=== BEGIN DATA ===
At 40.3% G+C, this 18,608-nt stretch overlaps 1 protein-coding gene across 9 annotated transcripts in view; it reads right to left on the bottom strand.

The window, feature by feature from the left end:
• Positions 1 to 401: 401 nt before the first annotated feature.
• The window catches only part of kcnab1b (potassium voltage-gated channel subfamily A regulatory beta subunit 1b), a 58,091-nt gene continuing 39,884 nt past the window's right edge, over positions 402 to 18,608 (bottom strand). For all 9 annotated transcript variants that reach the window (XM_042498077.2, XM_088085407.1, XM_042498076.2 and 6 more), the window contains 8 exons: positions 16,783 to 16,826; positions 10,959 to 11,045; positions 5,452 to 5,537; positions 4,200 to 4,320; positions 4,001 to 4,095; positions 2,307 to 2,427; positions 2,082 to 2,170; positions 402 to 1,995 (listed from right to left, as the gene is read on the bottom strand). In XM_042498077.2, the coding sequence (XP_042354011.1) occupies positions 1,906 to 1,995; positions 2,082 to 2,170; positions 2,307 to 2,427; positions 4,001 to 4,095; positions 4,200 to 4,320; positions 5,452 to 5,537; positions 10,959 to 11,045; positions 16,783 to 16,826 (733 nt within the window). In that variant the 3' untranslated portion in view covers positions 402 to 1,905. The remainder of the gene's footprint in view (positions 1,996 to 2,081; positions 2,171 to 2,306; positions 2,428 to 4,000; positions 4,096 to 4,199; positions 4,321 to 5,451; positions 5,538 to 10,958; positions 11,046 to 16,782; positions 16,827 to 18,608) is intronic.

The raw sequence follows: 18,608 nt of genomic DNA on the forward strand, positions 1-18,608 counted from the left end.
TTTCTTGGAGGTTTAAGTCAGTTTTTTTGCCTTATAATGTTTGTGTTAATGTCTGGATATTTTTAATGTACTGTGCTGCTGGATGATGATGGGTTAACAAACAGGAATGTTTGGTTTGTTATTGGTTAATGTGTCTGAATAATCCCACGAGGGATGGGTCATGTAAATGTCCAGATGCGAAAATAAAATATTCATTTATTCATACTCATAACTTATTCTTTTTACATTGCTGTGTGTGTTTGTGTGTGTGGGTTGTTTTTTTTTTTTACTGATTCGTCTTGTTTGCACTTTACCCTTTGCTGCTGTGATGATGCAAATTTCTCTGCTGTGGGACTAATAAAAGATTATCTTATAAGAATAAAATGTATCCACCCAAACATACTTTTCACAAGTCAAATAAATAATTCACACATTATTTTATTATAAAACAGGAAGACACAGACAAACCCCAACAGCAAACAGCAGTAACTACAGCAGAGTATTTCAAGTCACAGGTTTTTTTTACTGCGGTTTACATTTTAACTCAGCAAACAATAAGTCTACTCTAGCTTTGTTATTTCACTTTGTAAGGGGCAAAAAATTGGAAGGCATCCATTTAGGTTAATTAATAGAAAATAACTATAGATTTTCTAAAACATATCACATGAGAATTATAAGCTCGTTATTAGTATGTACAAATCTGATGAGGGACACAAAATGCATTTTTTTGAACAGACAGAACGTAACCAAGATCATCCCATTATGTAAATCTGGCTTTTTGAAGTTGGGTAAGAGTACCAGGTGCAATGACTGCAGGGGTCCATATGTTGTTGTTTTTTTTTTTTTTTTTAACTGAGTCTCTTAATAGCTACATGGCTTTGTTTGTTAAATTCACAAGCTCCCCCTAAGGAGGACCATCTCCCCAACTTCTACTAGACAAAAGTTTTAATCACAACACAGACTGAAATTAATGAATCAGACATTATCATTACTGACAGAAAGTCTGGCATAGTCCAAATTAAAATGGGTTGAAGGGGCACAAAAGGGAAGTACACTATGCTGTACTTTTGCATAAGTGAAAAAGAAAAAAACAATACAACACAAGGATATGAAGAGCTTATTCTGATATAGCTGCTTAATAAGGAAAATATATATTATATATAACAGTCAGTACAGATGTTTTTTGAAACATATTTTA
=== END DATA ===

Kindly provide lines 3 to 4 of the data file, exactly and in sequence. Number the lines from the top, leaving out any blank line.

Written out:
• Positions 1 to 401: 401 nt before the first annotated feature.
• The window catches only part of kcnab1b (potassium voltage-gated channel subfamily A regulatory beta subunit 1b), a 58,091-nt gene continuing 39,884 nt past the window's right edge, over positions 402 to 18,608 (bottom strand). For all 9 annotated transcript variants that reach the window (XM_042498077.2, XM_088085407.1, XM_042498076.2 and 6 more), the window contains 8 exons: positions 16,783 to 16,826; positions 10,959 to 11,045; positions 5,452 to 5,537; positions 4,200 to 4,320; positions 4,001 to 4,095; positions 2,307 to 2,427; positions 2,082 to 2,170; positions 402 to 1,995 (listed from right to left, as the gene is read on the bottom strand). In XM_042498077.2, the coding sequence (XP_042354011.1) occupies positions 1,906 to 1,995; positions 2,082 to 2,170; positions 2,307 to 2,427; positions 4,001 to 4,095; positions 4,200 to 4,320; positions 5,452 to 5,537; positions 10,959 to 11,045; positions 16,783 to 16,826 (733 nt within the window). In that variant the 3' untranslated portion in view covers positions 402 to 1,905. The remainder of the gene's footprint in view (positions 1,996 to 2,081; positions 2,171 to 2,306; positions 2,428 to 4,000; positions 4,096 to 4,199; positions 4,321 to 5,451; positions 5,538 to 10,958; positions 11,046 to 16,782; positions 16,827 to 18,608) is intronic.